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To Train a SIT or Not?

22 Oct 2020

By Laurie Edge-Hughes, BScPT, MAnimSt (Animal Physiotherapy), CAFCI, CCRT


There’s a blog that’s burning up the internet in the dog community.1 Some of our clients have been asking questions about it.  So, I thought I’d share some of my comments (and those of others) here.  The blog in question is written by a very well respected canine behaviourist.  Her work and insights in the behaviour arena are fabulous.  Her latest blog talks about ‘Sitting’ and whether or not to train it in puppies or ask for the behaviour from your adult dogs.


The blog makes the following assertions:

  • Sit is usually the first thing people teach their puppies.
  • The author and her dog trainer students have been observing sit behaviours in dogs for 20 years now.  They concluded that if dogs have a choice, they do not sit – they stand, lie down, and only in certain situations do they sit.
  • The reasons presented as why a dog would not choose to sit are listed as: 1) it takes a lot of muscle work and power, which puppies do not have and that doing repeated sessions might cause pain; 2) Old dogs without good muscling have pain when they sit; 3) Puppy joints are not connected.  Their hips actually float around out of socket, and asking them to sit could make them pop out of position.
  • (Sight) Hounds don’t like to sit because of their conformation
  • The author discusses the reasons why dogs sit: 1) To raise their heads to see into the distance; 2) To transition between standing and lying; 3) As a calming signal.
  • A claim is made that some veterinary studies showed that sitting for more than a couple of minutes disturbs blood flow, which raises ocular pressures enough to cause problems with eye sight.


  • The advice given in the articles is as follows:
    • Does he sit down easily, or does it look a bit hard, doing it slow, not willingly? Then you should not.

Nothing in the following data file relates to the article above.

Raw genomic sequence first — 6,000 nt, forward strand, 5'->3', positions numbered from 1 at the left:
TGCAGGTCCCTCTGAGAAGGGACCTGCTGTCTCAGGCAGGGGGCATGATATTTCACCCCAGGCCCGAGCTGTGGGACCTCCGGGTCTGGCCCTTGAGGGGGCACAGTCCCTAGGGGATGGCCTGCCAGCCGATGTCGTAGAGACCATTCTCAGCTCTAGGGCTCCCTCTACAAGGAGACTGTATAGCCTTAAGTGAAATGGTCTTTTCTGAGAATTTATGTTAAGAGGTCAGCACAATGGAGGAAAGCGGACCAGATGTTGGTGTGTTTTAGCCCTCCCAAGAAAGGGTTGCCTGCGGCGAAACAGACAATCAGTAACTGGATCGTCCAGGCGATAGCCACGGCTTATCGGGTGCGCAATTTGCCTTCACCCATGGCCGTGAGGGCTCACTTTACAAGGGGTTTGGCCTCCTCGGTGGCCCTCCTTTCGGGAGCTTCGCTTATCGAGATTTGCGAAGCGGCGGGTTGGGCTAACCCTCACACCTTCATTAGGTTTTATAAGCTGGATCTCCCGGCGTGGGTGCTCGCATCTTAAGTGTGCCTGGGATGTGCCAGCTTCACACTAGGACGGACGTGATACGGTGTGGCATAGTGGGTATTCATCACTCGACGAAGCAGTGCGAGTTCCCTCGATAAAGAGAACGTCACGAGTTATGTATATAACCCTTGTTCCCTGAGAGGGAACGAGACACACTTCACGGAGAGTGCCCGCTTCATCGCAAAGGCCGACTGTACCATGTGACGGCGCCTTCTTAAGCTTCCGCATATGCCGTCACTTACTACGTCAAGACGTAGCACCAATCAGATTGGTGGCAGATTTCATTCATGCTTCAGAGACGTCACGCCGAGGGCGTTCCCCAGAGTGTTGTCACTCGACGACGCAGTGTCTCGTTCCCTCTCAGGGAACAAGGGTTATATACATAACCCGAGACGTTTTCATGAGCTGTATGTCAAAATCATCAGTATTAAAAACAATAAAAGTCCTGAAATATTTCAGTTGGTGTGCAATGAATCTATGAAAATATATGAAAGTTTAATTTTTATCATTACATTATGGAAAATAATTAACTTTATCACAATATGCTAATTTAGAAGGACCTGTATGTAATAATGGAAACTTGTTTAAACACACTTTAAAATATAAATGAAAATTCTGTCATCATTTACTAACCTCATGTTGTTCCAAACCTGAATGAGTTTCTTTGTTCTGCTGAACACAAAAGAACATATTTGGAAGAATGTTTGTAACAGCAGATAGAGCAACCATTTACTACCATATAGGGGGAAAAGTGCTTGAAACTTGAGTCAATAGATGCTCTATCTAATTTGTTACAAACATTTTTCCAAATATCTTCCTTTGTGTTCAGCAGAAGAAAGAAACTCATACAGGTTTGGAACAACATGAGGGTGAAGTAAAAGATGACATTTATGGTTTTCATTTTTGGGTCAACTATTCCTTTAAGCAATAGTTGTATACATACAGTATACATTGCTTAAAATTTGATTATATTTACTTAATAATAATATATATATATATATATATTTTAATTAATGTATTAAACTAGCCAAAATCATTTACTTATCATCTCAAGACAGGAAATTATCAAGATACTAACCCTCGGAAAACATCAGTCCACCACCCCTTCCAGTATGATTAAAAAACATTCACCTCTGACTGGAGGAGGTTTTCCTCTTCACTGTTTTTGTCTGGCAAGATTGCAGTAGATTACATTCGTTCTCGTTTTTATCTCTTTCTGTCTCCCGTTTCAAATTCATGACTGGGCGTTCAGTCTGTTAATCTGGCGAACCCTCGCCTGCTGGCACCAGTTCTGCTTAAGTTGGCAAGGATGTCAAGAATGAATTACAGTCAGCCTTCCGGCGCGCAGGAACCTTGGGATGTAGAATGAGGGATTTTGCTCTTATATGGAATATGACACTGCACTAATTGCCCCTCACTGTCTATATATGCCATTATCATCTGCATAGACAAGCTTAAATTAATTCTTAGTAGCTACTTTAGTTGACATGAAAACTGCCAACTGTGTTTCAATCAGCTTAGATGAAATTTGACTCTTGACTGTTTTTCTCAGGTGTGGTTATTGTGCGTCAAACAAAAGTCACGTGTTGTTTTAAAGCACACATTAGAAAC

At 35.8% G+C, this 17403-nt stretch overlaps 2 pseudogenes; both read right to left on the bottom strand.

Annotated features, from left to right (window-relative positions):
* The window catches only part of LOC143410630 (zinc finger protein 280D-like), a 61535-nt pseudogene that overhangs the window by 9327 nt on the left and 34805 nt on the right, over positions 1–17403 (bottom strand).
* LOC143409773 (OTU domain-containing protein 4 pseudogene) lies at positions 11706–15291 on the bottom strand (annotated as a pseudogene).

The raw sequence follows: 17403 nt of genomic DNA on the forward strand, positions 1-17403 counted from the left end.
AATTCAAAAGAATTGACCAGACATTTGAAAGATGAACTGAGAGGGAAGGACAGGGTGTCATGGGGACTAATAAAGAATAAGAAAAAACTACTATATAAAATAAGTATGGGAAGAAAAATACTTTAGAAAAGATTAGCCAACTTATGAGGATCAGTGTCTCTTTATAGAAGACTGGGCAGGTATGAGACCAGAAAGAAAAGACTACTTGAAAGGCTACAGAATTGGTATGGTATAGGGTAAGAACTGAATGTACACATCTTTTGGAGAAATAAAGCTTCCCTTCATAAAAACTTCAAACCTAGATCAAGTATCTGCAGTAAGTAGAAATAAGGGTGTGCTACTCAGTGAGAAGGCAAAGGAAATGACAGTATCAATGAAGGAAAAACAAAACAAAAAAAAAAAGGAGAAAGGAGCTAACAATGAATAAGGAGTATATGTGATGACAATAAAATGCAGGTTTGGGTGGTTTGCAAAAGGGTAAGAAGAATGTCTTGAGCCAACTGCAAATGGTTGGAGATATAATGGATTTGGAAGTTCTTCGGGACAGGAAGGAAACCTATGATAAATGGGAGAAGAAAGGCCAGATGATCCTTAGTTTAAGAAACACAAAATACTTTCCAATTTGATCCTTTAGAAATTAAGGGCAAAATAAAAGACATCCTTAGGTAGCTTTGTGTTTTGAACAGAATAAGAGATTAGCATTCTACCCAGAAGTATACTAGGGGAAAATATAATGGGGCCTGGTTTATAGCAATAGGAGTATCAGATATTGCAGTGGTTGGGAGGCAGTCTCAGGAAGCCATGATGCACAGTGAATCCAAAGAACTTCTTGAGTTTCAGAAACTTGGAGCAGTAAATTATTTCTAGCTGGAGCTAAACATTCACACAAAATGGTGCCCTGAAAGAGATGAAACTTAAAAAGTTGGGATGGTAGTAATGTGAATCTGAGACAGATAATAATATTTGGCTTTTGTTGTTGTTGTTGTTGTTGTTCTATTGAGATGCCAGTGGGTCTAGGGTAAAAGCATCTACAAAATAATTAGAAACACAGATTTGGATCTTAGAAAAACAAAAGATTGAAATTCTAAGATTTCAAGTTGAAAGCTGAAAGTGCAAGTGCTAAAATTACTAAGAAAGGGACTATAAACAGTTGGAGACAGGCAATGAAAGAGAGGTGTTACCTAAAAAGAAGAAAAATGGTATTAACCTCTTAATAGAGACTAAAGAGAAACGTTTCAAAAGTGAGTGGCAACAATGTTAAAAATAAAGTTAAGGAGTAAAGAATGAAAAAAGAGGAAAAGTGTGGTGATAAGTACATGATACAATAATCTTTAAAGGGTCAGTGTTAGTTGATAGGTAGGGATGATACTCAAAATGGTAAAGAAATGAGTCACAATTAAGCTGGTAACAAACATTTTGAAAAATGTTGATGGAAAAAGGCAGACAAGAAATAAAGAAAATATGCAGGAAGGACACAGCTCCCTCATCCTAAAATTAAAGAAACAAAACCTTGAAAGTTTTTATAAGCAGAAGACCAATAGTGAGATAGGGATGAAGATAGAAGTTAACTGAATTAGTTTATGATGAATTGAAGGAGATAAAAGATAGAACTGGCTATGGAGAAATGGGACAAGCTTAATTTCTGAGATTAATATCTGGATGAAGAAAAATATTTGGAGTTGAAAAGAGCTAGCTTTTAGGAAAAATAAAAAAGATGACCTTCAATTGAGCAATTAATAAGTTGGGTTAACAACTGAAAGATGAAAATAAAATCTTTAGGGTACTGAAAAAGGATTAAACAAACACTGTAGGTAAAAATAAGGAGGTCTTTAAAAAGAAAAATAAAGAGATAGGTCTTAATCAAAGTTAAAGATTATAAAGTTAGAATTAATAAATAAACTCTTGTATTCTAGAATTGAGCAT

• Do you know that your dog has a physical problem, is old or very young and therefore does not have developed muscles yet? Then you should not.
    • Do you have a hound or dog with hound shape? You should not.
    • Do you have a very heavy breed? He will need so much more power to sit and get up that you should not ask him either. And absolutely never a puppy from a heavy dog breed.


So, what has the canine rehab community of practitioners got to say about this?  (It's been discussed on several Facebook platforms.)

  • Where’s the research?  There is no research to back up any of the claims.  That in and of itself is a red flag.
  • If your dog is avoiding a sit, then it’s likely smart to get a physical exam.  It’s a bit more likely that something is wrong!  (See the article in the reference section that I wrote on this topic.  It’s actually from 2005, but the information is still worth sharing.)2
  • Regarding the Intraocular Pressures – there really isn’t much in the literature on this topic, and from what I could find, the opposite could be true.3  
  • I think the author is making correlations that can’t be proven (i.e. dogs with dysplastic / arthritic hips may avoid sitting… but sitting didn’t cause the hip issue)
  • None of the obedience dogs that I treat (from puppyhood well into their old age) end up developing hip weakness because of the excessive sitting (if they develop rear end weakness later in life it’s more often related to aging degenerative discs or the occasional stifle arthritis due to a cruciate tear earlier in life).